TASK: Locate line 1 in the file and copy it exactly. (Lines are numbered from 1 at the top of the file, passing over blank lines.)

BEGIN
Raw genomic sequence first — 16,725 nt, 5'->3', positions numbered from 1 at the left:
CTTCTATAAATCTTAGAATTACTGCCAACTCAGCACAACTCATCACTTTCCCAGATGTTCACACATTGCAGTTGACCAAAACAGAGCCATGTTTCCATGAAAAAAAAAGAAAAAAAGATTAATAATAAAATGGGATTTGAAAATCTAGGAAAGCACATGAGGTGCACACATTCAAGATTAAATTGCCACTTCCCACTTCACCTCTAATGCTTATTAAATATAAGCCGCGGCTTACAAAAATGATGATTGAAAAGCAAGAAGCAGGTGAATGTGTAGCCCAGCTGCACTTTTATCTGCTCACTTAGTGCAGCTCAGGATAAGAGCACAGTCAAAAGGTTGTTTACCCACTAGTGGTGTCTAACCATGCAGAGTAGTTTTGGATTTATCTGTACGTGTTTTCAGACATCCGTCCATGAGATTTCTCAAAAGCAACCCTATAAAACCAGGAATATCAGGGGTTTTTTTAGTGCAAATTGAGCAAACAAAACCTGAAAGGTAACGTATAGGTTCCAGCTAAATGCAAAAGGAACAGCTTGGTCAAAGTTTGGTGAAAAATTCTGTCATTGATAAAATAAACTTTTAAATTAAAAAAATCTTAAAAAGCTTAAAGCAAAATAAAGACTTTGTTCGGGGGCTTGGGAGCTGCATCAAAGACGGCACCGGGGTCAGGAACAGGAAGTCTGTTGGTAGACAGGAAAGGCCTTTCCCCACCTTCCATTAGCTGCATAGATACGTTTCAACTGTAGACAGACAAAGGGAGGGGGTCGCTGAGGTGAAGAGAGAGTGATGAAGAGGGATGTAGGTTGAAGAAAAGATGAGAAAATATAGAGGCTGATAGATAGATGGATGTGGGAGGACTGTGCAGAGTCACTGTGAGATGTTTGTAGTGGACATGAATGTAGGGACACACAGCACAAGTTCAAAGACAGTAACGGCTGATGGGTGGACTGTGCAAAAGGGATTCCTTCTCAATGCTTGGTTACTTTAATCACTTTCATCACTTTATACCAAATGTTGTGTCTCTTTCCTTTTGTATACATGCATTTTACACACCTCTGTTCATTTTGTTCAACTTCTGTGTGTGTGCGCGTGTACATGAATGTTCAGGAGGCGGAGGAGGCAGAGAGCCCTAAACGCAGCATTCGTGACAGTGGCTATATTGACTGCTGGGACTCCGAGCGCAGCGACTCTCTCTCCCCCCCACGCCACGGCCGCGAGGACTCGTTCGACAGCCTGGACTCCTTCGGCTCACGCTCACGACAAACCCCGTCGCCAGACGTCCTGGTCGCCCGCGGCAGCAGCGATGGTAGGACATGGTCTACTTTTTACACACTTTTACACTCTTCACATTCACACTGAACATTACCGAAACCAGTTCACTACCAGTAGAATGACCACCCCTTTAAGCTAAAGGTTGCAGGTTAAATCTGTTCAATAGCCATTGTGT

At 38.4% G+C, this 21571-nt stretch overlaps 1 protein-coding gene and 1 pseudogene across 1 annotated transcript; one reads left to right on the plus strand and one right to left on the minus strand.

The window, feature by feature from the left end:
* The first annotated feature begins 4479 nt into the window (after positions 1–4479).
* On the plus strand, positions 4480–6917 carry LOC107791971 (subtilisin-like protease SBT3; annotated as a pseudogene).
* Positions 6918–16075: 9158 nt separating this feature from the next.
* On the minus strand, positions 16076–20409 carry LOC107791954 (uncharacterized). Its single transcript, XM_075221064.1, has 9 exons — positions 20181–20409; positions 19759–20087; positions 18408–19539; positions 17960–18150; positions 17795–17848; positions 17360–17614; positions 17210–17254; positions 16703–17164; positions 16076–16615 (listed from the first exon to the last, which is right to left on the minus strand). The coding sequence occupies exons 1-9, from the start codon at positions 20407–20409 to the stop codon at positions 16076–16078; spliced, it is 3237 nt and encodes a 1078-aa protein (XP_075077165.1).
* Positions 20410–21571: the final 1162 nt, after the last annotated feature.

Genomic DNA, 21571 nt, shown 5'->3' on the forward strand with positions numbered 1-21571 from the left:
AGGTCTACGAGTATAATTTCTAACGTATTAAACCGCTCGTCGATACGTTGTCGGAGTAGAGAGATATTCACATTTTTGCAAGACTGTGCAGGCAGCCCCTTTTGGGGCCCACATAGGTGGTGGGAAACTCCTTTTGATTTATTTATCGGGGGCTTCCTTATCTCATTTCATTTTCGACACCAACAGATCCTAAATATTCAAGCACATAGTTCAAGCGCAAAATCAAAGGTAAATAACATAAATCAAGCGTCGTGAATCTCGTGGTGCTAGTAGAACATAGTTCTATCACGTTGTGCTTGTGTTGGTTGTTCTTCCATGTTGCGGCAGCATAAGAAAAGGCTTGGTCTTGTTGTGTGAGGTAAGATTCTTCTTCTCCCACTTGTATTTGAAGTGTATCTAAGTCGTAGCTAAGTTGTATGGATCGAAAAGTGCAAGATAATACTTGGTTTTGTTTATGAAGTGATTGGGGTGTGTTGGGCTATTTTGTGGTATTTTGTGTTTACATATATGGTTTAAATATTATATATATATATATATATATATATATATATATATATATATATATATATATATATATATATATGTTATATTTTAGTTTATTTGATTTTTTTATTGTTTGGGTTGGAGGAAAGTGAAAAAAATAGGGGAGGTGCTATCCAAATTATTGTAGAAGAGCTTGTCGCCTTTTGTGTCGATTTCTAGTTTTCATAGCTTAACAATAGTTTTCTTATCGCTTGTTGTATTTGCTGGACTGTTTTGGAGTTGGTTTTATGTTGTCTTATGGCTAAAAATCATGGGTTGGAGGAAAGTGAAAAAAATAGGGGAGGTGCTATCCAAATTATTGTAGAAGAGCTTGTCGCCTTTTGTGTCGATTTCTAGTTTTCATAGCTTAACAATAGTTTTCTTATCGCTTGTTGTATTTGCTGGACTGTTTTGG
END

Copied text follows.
Raw genomic sequence first — 16,725 nt, 5'->3', positions numbered from 1 at the left: